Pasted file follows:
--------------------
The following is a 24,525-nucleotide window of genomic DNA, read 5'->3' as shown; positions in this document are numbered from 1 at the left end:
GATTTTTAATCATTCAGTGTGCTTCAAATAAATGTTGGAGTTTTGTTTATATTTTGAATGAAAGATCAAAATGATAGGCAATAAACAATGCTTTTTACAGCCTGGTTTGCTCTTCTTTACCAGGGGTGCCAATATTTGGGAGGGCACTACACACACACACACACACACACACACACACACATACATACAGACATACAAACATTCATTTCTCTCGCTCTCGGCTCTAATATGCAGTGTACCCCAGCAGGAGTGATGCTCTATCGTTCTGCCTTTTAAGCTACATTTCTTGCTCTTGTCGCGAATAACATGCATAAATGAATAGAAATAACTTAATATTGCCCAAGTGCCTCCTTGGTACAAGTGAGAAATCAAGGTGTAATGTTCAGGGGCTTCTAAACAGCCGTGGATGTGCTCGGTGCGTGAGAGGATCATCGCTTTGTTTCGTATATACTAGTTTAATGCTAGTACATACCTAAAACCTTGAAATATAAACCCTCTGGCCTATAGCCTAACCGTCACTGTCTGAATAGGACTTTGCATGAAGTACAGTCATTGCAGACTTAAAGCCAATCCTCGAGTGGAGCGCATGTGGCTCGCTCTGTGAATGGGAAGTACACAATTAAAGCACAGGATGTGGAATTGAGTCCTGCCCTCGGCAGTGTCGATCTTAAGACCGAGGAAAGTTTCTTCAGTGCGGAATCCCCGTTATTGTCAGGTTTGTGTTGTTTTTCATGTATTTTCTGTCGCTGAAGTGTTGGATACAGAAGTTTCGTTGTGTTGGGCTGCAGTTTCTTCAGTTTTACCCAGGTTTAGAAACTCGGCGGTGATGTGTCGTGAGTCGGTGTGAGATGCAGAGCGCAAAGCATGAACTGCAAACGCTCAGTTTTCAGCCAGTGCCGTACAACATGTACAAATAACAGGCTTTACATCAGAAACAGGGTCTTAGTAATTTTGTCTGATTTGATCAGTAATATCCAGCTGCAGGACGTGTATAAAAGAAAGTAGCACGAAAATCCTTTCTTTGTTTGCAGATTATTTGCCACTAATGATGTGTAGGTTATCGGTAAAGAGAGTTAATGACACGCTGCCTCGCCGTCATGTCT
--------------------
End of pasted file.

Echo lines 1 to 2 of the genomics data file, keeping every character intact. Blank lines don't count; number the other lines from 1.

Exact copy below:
The following is a 24,525-nucleotide window of genomic DNA, read 5'->3' as shown; positions in this document are numbered from 1 at the left end:
GATTTTTAATCATTCAGTGTGCTTCAAATAAATGTTGGAGTTTTGTTTATATTTTGAATGAAAGATCAAAATGATAGGCAATAAACAATGCTTTTTACAGCCTGGTTTGCTCTTCTTTACCAGGGGTGCCAATATTTGGGAGGGCACTACACACACACACACACACACACACACACACACATACATACAGACATACAAACATTCATTTCTCTCGCTCTCGGCTCTAATATGCAGTGTACCCCAGCAGGAGTGATGCTCTATCGTTCTGCCTTTTAAGCTACATTTCTTGCTCTTGTCGCGAATAACATGCATAAATGAATAGAAATAACTTAATATTGCCCAAGTGCCTCCTTGGTACAAGTGAGAAATCAAGGTGTAATGTTCAGGGGCTTCTAAACAGCCGTGGATGTGCTCGGTGCGTGAGAGGATCATCGCTTTGTTTCGTATATACTAGTTTAATGCTAGTACATACCTAAAACCTTGAAATATAAACCCTCTGGCCTATAGCCTAACCGTCACTGTCTGAATAGGACTTTGCATGAAGTACAGTCATTGCAGACTTAAAGCCAATCCTCGAGTGGAGCGCATGTGGCTCGCTCTGTGAATGGGAAGTACACAATTAAAGCACAGGATGTGGAATTGAGTCCTGCCCTCGGCAGTGTCGATCTTAAGACCGAGGAAAGTTTCTTCAGTGCGGAATCCCCGTTATTGTCAGGTTTGTGTTGTTTTTCATGTATTTTCTGTCGCTGAAGTGTTGGATACAGAAGTTTCGTTGTGTTGGGCTGCAGTTTCTTCAGTTTTACCCAGGTTTAGAAACTCGGCGGTGATGTGTCGTGAGTCGGTGTGAGATGCAGAGCGCAAAGCATGAACTGCAAACGCTCAGTTTTCAGCCAGTGCCGTACAACATGTACAAATAACAGGCTTTACATCAGAAACAGGGTCTTAGTAATTTTGTCTGATTTGATCAGTAATATCCAGCTGCAGGACGTGTATAAAAGAAAGTAGCACGAAAATCCTTTCTTTGTTTGCAGATTATTTGCCACTAATGATGTGTAGGTTATCGGTAAAGAGAGTTAATGACACGCTGCCTCGCCGTCATGTCT